Useful article in the New York Times of June 9 that included the following clause: “… (the client) allowed him to fall into a trap by focusing on the identity of the whistle-blower rather than the accusations the whistle-blower made against the company.” This personal observation, the truthfulness of which I am not prepared to examine, of the son of an investigator that performed investigative work in China superficially intimates a real and all-too-human tendency on the part of high managerial agents (and many others), readily verifiable through good faith examination of professional and personal experiences, to focus on that which impacts them personally before that which impacts their employer. This hazardous tone at the top reinforces the lifelong egoism of careerists, young and old(er), such that their corporate employer, notwithstanding the person-hood status granted this type of entity under U.S. law, remains quiet, active nominally as a generous paymaster and legally as a shield from liability but not active as an enforcer of ethics and honest dealing.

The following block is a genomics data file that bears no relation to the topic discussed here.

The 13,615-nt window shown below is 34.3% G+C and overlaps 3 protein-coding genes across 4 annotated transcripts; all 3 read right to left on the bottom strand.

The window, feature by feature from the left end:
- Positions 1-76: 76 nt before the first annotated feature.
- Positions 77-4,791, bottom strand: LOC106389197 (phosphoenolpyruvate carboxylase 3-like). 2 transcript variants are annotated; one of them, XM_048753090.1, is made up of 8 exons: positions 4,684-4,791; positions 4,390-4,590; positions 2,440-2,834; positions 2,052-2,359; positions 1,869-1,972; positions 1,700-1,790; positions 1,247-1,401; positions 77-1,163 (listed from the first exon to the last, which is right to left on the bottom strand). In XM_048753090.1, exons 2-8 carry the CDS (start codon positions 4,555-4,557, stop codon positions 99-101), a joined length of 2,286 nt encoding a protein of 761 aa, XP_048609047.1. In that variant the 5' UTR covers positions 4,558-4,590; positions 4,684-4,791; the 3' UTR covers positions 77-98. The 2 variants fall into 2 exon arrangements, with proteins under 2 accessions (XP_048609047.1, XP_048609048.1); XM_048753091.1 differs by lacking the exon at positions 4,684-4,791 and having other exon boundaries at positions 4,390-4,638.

Unfortunately, I have investigated alleged financial crimes brought to my clients’ senior management by whistleblowers with an agenda that discolored the truthfulness of their allegations. The fact-finders’ duty to assess the argument (and not the lawyer) is the guiding idea, but the issue of bias puts at risk the persuasiveness of the argument (and the reputation of the lawyer). Ideally, claims should be investigated independently of their source, however with resources, including budgets and schedules tighter than necessary, the dynamics of economics come into play; i.e., why waste resources on an examination of the claims from an inherently unreliable source. For example, it is way cheaper and efficient (in the short-term) to pooh-pooh allegations of widespread bribery and kickbacks from a disgruntled ex-employee on his/her documented work history of needing development than to support the necessary resources to discover the truthfulness of these allegations.